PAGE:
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Create a “Tween Dream” Space



How to decorate a room with your child


Does this conversation sound familiar? Parent: “Wait just a second honey, I couldn’t hear you — did you say want to paint your room black?” Child: “The official color is called “Midnight Crush.’”  Welcome to the world of tween decorating. Tweens are not quite ready-to-spread-their-wings teenagers, but they are definitely not young children anymore. They want their own space and have specific ideas about how they want that space to reflect their personality and sense of style.


This is an opportunity to work together and to score major parental cool points by showing that you see their point of view. But prepare yourself—after creating such an amazing space they may never want to leave. Here are tips to get started.


Create a plan

Even though this is your tween’s room, you will be footing the bill, so set a budget up front. Before committing to a decorating plan, consult design books or magazines to give your tween some options. After they pick a theme or style, have them draw a sketch of the room they envision. Be sure they include furniture, posters, and bedding.

 

READ MORE: Get your tween or teen into modeling



Color that grows with you

Choose a color scheme with your tween. They probably have a few favorites in mind, but pick colors that they will grow with. For example, if your tween is craving lime green walls, compromise with one lime green wall, or inexpensive accessories.

 

Size it right

Scale is the most important factor in design. So many do-it-yourself-ers make the biggest mistakes by not measuring furniture before purchasing. If you have a small space, you will need to use small scale furnishings. The same holds true for a large space and large furnishings.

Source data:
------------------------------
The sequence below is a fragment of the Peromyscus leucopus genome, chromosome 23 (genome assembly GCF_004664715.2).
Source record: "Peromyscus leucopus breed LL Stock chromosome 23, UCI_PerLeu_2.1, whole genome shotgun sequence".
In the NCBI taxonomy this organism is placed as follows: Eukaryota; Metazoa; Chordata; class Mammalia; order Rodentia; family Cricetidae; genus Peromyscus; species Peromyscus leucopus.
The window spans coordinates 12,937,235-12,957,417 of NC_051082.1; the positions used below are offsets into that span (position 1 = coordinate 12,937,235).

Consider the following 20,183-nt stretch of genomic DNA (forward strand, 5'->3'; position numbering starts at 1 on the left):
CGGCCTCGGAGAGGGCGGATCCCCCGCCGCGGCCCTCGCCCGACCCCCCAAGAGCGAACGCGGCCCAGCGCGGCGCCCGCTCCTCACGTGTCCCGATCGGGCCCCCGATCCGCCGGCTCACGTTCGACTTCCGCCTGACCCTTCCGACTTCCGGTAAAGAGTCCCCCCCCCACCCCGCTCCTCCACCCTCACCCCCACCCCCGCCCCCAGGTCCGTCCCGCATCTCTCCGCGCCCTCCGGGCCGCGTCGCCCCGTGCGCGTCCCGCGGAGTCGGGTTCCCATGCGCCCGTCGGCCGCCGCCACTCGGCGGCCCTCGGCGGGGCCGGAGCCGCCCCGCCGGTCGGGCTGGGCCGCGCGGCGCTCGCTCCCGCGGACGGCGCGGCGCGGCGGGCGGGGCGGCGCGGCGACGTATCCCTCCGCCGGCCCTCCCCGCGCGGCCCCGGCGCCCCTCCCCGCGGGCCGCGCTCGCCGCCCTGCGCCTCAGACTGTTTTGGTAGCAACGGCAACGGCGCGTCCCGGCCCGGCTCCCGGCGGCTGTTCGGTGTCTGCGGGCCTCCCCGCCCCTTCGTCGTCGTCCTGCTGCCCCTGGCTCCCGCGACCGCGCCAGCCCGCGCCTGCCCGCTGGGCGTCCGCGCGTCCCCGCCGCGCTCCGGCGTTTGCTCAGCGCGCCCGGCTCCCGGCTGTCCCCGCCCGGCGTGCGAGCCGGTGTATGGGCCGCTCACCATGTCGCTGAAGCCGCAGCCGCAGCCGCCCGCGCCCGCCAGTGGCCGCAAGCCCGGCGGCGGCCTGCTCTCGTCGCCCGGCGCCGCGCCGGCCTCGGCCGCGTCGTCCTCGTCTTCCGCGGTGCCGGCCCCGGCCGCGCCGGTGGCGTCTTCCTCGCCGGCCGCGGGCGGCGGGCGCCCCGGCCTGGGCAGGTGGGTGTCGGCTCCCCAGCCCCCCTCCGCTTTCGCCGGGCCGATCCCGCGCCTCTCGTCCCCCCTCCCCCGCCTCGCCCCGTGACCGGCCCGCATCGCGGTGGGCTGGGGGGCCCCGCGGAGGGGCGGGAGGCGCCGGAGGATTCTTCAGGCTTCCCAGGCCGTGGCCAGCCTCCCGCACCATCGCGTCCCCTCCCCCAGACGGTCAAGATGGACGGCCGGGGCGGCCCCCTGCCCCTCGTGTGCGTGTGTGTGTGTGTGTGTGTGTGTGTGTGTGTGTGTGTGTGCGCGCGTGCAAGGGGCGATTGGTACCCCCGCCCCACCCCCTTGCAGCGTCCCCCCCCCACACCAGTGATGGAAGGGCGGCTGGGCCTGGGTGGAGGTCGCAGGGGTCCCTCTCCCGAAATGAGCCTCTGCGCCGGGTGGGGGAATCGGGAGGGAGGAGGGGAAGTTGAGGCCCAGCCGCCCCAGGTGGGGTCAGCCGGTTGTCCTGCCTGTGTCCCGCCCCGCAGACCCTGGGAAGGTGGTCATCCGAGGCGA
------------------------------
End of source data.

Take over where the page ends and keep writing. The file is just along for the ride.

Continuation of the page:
Buy smart

Tweens are ever changing. Odds are what they like today may be “out” tomorrow. Purchase expensive items like furniture in neutral colors. Spend less money on accessories. You can create a fabulous space without breaking the bank. Have your tween be actively involved not just in the choosing of the paint colors, but in the actual work. Use the makeover as an opportunity to teach them how to paint, clean baseboards, hang pictures, or even sew. They will appreciate it more and benefit from the experience of doing it themselves.


READ MORE: Is your tween a drama queen?

 

Along with the chain stores like IKEA, PB Teen, and Marshall’s, check out local offerings, like The Habitat for Humanity ReStore in Newburgh, for inexpensive furnishings. The ReStore recycles new, gently used, and antique items donated by manufacturers, stores, contractors, and individuals. All proceeds from sales go directly towards Habitat for Humanity of Greater Newburgh’s house construction program.

 

Craigslist, yard sales, and thrift stores also yield a gold mine of fun and unique items. And, your tween can always put their creativity to use by making decorations of their own. Don’t forget, simply asking your tween where they would like to shop will show that you trust their design ideas.

Roberta Wagner is from Port Ewen and is known by her friends as the Martha Stewart of the Hudson Valley.